Geological Carbon Sequestration: Geoscience Initiatives for a Macroenvirnmental Problem
Julio Friedmann
University of Maryland

Geological carbon capture and storage (carbon sequestration) has become one of the most promising and widely embraced means of mitigating the emissions of greenhouse gases, chiefly CO2. This is in large part due to the large capacity and use of established technology involved. However, there remain significant and serious geoscience challenges to the large-scale deployment of carbon storage, which should be undertaken now to improve the chances of technical success. Key geoscience questions surround each potential geological reservoir (saline aquifers, depleted oil & gas fields, unmineable coal seams, oil shales, and large mafic rock bodies), many of them shared (e.g., improved understanding of fracture networks). Beyond that, capacity estimates need revision, measurement, monitoring, and verification technologies (MMV) require calibration and development, and biogeochemical issues addressed. Most importantly, accurate and precise subsurface mapping will determine the success or failure of any large-scale initiative.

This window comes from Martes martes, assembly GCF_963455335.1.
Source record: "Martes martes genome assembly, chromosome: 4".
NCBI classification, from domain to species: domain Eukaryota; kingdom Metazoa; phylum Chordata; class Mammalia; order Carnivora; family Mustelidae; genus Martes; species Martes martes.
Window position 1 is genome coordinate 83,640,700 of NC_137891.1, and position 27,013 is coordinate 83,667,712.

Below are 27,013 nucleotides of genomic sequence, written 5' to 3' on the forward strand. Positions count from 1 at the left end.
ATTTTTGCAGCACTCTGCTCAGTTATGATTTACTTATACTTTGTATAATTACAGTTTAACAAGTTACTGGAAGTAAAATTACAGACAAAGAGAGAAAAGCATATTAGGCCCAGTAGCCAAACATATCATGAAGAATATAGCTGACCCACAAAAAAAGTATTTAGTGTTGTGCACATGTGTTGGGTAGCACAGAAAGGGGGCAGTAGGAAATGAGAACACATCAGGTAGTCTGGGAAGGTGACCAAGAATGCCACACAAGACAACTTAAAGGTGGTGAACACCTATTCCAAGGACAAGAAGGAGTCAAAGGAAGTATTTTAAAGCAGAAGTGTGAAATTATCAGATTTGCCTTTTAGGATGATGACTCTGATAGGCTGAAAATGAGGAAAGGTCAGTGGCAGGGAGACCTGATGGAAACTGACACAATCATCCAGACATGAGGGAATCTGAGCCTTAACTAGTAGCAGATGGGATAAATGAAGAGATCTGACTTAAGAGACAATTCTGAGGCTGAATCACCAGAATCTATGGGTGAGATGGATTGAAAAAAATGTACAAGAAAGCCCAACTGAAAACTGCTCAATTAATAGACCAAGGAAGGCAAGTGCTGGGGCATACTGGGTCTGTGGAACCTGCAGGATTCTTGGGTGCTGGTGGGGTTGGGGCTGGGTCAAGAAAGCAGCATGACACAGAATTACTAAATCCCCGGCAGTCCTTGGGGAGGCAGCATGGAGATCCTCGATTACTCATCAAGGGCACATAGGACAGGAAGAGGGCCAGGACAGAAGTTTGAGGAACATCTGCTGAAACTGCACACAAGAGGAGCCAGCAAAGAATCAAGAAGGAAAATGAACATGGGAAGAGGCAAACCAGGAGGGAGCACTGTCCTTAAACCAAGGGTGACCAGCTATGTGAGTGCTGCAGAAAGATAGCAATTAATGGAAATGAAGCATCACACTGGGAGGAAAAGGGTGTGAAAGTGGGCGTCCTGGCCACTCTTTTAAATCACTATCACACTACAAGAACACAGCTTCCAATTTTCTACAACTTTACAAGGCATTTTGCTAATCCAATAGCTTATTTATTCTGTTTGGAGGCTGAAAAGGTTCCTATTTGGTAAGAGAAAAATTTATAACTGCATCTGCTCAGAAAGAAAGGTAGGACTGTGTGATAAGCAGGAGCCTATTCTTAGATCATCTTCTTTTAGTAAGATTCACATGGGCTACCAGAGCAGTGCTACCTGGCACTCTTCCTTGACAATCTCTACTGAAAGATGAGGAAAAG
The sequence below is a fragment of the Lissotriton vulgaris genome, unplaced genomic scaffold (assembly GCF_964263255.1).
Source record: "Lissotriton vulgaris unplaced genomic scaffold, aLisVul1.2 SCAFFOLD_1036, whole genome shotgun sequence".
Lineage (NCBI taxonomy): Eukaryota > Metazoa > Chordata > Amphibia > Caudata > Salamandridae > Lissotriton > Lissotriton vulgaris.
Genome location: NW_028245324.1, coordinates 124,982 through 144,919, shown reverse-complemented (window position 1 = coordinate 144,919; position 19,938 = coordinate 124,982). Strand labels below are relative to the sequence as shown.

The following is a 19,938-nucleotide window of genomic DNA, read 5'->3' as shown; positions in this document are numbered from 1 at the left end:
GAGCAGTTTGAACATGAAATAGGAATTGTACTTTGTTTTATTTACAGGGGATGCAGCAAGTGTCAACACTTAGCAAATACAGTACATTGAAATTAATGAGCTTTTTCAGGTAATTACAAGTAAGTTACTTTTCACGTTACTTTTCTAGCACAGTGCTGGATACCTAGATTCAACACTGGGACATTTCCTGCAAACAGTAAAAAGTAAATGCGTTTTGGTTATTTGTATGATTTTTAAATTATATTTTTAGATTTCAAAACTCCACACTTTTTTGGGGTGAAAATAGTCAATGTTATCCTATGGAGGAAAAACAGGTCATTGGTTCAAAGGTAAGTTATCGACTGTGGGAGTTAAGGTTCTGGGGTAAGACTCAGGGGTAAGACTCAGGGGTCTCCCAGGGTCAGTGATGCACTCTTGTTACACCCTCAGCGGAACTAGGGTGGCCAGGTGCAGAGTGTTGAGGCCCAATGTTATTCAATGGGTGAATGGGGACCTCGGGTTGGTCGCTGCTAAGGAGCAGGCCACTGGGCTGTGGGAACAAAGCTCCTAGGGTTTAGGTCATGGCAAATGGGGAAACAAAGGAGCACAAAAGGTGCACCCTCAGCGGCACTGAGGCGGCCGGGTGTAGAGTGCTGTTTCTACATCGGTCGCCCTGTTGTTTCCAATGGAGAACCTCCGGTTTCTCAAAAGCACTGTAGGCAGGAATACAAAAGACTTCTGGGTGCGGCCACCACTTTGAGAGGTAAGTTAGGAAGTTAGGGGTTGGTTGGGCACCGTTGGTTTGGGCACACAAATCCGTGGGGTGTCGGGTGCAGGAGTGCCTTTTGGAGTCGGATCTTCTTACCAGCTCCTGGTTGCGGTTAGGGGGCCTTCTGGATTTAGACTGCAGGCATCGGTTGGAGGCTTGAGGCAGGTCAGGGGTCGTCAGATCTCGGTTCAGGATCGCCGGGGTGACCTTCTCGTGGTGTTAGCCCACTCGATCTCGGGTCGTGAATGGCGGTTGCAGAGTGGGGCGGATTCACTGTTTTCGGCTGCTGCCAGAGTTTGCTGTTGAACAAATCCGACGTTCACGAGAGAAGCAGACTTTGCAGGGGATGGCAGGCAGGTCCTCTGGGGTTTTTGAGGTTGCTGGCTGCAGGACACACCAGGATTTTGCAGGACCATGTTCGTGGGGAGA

Julio Friedmann received his B.S. and M.S. from MIT, and his Ph.D. from the Univ. of Southern California. After working at Exxon and ExxonMobil's upstream research centers, he is now at the University of Maryland in College Park.